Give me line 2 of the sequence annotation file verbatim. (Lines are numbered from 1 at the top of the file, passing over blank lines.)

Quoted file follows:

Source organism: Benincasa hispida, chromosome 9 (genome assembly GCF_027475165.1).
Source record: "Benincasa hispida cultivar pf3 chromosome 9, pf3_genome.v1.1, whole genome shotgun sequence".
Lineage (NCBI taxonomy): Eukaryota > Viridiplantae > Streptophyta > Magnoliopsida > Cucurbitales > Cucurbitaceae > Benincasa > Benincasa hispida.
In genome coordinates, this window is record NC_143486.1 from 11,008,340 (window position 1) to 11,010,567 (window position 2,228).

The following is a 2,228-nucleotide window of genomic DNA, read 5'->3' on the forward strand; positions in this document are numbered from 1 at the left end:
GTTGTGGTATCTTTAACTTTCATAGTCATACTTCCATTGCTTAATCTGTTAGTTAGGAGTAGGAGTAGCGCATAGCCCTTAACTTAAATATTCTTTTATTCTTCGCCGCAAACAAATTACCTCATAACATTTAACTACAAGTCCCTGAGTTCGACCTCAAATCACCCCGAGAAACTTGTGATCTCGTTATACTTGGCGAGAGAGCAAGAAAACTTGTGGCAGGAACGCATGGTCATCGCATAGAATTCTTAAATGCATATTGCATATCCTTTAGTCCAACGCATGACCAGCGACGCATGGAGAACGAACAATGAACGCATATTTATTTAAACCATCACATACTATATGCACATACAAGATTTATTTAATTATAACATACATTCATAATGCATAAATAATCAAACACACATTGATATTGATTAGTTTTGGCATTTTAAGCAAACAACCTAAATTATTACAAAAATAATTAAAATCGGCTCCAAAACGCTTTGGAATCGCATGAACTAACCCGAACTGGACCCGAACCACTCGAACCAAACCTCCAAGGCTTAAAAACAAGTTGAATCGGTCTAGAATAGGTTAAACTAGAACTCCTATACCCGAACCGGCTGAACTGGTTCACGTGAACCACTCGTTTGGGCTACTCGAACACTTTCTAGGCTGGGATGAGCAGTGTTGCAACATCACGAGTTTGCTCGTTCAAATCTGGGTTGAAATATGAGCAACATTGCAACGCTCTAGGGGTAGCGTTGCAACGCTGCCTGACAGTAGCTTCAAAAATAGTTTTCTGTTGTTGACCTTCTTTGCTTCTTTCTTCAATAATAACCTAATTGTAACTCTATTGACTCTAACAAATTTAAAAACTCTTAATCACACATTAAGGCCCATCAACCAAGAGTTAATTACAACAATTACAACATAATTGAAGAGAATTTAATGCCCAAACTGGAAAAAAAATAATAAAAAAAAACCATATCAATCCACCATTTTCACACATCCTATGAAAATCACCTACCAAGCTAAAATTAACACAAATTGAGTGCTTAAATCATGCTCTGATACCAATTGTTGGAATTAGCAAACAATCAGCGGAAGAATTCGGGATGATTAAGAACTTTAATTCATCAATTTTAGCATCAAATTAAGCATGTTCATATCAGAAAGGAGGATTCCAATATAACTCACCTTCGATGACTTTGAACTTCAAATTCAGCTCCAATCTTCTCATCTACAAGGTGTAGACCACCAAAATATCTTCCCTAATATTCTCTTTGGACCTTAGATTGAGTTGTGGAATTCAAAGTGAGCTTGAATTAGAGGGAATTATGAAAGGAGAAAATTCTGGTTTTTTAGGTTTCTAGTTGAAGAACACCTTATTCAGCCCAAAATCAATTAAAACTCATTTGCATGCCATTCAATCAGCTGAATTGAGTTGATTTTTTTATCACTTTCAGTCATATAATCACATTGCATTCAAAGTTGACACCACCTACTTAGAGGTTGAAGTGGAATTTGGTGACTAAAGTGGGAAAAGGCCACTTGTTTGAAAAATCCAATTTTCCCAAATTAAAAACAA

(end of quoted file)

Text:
Source record: "Benincasa hispida cultivar pf3 chromosome 9, pf3_genome.v1.1, whole genome shotgun sequence".